Liam signed with the Toronto Blue Jays before the 2014 season and began the season back in AAA, this time with the Buffalo Bisons. He was 5-0, 1.48 after 9 appearances when he got the call to Toronto, replacing Esmil Rogers, who was released. This time, he was able to enter the win column quickly, as he was a winner in his first start on May 23rd, 3-2 over the Oakland A's. He explained his recent turnaround by a deliberate attempt to be more aggressive and challenge hitters more than he had in the past. After a couple more shuttles between Buffalo and Toronto, his record was at 8-1, 2.33 in AAA, where he was a mid-season All-Star, and 1-0, 6.08 in three starts for the Blue Jays when he was traded to the Kansas City Royals on July 28th. He and C Erik Kratz headed to the Royals in return for 3B Danny Valencia. he made 6 appearances for the Royals, including 3 starts, and went 0-2, 4.66 in 19 1/3 innings. He was not on the team's postseason roster, and after the Royals lost the 2014 World Series, he was designated for assignment and traded back to Toronto on October 30th, in return for minor league catcher Santiago Nessy.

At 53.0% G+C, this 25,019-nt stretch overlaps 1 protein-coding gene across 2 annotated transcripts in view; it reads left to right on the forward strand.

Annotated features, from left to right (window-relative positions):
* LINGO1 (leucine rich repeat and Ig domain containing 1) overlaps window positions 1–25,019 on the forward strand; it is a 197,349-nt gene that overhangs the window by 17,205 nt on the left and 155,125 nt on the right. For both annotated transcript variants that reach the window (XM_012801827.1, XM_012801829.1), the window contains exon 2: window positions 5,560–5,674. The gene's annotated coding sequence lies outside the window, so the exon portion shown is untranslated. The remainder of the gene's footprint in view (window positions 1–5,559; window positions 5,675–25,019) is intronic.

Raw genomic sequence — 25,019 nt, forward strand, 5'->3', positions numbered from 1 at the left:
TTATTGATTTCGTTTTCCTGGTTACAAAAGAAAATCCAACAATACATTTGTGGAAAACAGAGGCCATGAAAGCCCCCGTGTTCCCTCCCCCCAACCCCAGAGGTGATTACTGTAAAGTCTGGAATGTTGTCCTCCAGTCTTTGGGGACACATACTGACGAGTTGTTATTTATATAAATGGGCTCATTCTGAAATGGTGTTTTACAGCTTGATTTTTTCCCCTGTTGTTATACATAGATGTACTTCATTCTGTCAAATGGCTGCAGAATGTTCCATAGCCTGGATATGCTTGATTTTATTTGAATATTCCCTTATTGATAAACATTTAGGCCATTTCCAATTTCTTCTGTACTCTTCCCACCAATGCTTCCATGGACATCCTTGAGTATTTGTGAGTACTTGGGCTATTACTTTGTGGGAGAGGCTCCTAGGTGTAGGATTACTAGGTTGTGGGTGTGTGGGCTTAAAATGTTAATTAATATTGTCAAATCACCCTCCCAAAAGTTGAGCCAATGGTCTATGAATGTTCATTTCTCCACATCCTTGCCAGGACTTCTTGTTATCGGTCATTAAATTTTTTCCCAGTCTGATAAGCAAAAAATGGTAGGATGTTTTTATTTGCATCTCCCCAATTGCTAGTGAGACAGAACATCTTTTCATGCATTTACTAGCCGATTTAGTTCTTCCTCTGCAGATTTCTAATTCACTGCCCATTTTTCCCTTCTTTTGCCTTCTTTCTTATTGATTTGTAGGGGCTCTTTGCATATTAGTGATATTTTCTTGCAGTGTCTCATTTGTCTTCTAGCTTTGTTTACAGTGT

Hendriks had his best season for the Blue Jays in 2015, making 58 appearances in relief with a record of 5-0 and a 2.92 ERA. In 64 2/3 innings, he struck out 71 and walked only 11. He pitched only a third of an inning in the ALDS, but added 4 2/3 innings in two outings in the ALCS against the Kansas City Royals, allowing 3 runs on 4 hits. On November 20th, he was traded to the Oakland Athletics in return for P Jesse Chavez. His first season with the A's in 2016 was nothing special, as he went 0-4, 3.76 in 53 games as a middle reliever. In 2017, he was one of the busiest relievers in the majors, making 70 appearances, and while he struck out 78 batters in 64 innings, the rest of his numbers were unremarkable, with a 4-2 record, no saves and an ERA of 4.22. In 2018, he missed part of the season with an injury that limited him to 25 games and 24 innings. Towards the end of the year, he found a role as the team's designated "opener", being used as the starting pitcher in 8 bullpen games. He went 0-1, 4.13, and the Athletics made the postseason as one of two wild card teams in the American League. In the Wild Card Game played against the New York Yankees on October 3rd, the Athletics made the controversial decision of going with a bullpen game, and Hendriks was tabbed as the starter. However, the strategy did not work, as Liam allowed 2 runs in the 1st inning before recording a walk, on a walk to leadoff batter Andrew McCutchen followed by a two-run homer by Aaron Judge. The Yankees never surrendered that early lead, winning the game, 7-2, and Hendriks was charged with the loss.